Going postal



The ins and outs of stamp collecting can strike an outside ear as so much esoteric jabbering about phosphor bands and dandy rolls. But put a price tag on the rarest of finds, "the Holy Grail of philately," and the subject becomes intensely interesting to all — meaning characters and audience alike in the case of Mauritius, Theresa Rebeck's sharp, tension-filled, and solidly entertaining 2007 caper-play now enjoying an invigorating local premiere at the Magic Theatre under helm of artistic director Loretta Greco.

The play opens as an unassuming but determined young woman named Jackie (a terrific, fierce, yet vulnerable Zoë Winters) enters a somewhat sad-luck collector's shop — its proud but lonely bookcases, high wooden reading table, and low-cushioned chairs (courtesy of scenic designer James Faerron) helping to project a librarial, if not quite funereal, atmosphere. Dour and feisty middle-aged proprietor Phil (a nicely understated Warren David Keith) is fussily refusing to even glance at the young neophyte's binder of stamps, an inheritance from her recently deceased mother.

Instead, Dennis (a vital James Wagner), the friendly and self-assured younger man lounging at the back of the room, comes forward to help with an appraisal. Almost immediately we note the change in his demeanor as something catches his eye. He follows the woman home surreptitiously, then contacts a foul-mouthed, vaguely disreputable associate named Sterling (a delightfully dark and deranged Rod Gnapp) whose initial disbelief soon turns to a determination bordering on frenzy.

These hyperarticulate, fast-thinking guy's guys getting their con on inevitably have one mentally swapping stamps for nickels, being rather reminiscent of Mamet's American Buffalo. But things soon pull in other directions, or at least elaborate on that model. Dennis and Sterling, with a reluctant Phil in tow, circle around Jackie like slavering wolves, but she's no easy prey. In the ensuing zigzagging, table-turning plot, we see her unfurl a coiled strength born of years of physical and psychological damage in a familial hell-hole — a fate to which her seemingly more refined and unbearably upright half-sister Mary (Arwen Anderson, in another perfectly pitched turn) abandoned her years before, returning only now after their mother's death with a prior claim on the stamps via her fraternal grandfather, their original owner.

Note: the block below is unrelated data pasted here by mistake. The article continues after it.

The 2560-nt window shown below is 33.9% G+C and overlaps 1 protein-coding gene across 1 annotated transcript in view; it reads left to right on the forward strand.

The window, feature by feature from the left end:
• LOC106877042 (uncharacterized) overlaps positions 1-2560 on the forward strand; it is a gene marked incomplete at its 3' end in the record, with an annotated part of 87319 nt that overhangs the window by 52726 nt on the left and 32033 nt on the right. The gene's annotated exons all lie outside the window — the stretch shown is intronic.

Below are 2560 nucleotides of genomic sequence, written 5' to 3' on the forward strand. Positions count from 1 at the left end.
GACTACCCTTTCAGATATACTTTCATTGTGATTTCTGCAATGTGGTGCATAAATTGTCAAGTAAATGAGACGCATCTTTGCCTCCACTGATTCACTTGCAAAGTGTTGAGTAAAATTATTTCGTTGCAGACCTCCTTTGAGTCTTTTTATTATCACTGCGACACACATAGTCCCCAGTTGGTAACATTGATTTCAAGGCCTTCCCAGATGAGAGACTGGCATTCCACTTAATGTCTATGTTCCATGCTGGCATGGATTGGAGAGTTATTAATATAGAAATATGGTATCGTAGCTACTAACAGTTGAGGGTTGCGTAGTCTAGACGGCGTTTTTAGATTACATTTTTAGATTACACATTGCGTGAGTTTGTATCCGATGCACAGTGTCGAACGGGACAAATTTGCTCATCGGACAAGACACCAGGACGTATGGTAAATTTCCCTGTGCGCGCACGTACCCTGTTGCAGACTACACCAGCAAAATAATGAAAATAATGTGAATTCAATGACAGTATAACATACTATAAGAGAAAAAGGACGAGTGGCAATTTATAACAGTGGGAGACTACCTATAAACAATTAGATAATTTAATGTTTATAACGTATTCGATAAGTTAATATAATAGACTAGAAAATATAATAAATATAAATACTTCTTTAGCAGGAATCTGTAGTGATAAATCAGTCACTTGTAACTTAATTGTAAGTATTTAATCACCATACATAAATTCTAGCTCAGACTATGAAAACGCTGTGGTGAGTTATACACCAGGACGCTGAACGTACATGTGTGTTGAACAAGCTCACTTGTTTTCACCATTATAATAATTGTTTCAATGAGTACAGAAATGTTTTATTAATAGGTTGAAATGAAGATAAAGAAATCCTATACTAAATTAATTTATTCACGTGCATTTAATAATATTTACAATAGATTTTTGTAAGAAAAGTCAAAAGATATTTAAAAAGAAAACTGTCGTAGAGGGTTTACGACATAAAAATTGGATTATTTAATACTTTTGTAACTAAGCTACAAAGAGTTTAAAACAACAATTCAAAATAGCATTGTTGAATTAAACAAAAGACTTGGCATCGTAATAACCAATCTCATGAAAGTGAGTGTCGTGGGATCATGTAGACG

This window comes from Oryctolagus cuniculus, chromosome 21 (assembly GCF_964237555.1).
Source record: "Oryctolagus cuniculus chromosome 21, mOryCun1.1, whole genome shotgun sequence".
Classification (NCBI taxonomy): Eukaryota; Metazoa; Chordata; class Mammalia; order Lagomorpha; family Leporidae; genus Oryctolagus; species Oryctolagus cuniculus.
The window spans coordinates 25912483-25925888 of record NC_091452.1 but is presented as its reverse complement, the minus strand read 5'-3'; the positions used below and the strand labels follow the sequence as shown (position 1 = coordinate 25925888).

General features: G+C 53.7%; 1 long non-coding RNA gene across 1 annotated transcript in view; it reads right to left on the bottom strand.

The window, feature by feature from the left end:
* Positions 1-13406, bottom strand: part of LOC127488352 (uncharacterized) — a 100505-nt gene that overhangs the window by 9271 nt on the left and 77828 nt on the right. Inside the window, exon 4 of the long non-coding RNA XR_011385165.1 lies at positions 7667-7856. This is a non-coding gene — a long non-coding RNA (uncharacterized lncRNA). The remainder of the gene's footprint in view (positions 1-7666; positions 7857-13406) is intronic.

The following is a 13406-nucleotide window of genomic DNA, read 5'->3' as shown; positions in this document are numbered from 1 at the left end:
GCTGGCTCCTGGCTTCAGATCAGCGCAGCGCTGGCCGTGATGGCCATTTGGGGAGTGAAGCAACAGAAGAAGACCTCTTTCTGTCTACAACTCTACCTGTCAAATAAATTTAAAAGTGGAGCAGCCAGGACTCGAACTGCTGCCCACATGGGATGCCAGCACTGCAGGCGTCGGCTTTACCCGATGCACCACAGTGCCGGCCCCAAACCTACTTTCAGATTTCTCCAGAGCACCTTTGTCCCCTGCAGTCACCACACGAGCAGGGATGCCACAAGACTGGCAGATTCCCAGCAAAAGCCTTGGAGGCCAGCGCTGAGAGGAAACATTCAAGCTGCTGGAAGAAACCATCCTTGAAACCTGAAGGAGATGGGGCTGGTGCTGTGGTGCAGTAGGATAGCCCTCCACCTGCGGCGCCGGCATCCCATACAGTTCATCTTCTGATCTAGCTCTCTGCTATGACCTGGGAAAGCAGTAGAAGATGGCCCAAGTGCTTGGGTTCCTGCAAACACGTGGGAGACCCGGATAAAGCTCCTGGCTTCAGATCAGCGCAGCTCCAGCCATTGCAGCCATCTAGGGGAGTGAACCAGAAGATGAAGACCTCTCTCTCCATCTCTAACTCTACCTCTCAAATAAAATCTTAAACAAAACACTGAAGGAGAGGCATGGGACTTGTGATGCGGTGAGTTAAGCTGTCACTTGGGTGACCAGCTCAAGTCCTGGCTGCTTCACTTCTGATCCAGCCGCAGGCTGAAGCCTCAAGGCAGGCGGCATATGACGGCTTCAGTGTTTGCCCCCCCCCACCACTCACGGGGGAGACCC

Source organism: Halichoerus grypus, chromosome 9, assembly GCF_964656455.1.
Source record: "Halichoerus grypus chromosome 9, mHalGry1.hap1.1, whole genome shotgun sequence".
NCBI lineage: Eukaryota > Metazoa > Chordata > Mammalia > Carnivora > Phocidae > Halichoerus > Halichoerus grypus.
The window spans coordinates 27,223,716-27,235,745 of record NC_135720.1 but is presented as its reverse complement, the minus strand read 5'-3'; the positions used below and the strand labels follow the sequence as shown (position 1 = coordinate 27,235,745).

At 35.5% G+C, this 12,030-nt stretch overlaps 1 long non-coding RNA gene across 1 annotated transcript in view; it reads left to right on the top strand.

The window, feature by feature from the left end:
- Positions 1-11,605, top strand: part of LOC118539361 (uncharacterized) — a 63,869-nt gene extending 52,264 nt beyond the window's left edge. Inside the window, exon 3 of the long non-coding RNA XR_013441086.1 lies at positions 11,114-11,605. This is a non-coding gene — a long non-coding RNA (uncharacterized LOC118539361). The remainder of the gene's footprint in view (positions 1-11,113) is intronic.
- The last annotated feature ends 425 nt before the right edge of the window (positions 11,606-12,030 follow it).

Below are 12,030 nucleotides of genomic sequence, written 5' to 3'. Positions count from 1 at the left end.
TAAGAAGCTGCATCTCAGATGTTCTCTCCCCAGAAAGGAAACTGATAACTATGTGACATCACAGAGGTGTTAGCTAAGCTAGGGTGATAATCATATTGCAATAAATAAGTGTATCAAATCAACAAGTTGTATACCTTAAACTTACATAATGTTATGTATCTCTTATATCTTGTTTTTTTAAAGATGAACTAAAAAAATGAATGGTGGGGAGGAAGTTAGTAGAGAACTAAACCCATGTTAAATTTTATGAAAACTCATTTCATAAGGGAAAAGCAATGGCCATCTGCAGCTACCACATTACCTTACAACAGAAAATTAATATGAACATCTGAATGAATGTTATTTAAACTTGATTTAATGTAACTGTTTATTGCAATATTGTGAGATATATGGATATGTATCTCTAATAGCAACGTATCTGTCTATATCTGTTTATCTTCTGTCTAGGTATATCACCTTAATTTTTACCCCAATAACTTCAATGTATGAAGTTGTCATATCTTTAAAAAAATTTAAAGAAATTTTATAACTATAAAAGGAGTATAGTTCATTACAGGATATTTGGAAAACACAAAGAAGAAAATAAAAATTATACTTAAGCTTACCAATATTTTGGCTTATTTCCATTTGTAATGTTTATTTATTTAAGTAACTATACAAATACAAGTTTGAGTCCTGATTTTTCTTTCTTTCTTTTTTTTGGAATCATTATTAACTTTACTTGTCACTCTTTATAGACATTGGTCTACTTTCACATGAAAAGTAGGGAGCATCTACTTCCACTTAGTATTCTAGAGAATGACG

Rebeck's control of her themes — including the fraught histories and "errors" that make both the stamps and the people interesting — is strong and sure throughout, and Greco's direction is firmly paced and generally spot-on. Performances are all intensely focused and captivating. Tension mounts steadily and superbly, and the payoff, to employ caper jargon, is rewarding even down to the smiling, cherry-on-top ending — which might have tasted a tad too sweet in another context but here feels justly earned. Among much else, Mauritius is something of a belated but welcome introduction to an established American playwright too rarely produced in the Bay Area.


Wed/10–-Sat/13, 8 p.m.; Sun/14, 2:30 and 7 p.m., $25–$45

Magic Theatre, Fort Mason Center, Bldg D, SF

(415) 441-8822, www.magictheatre.org

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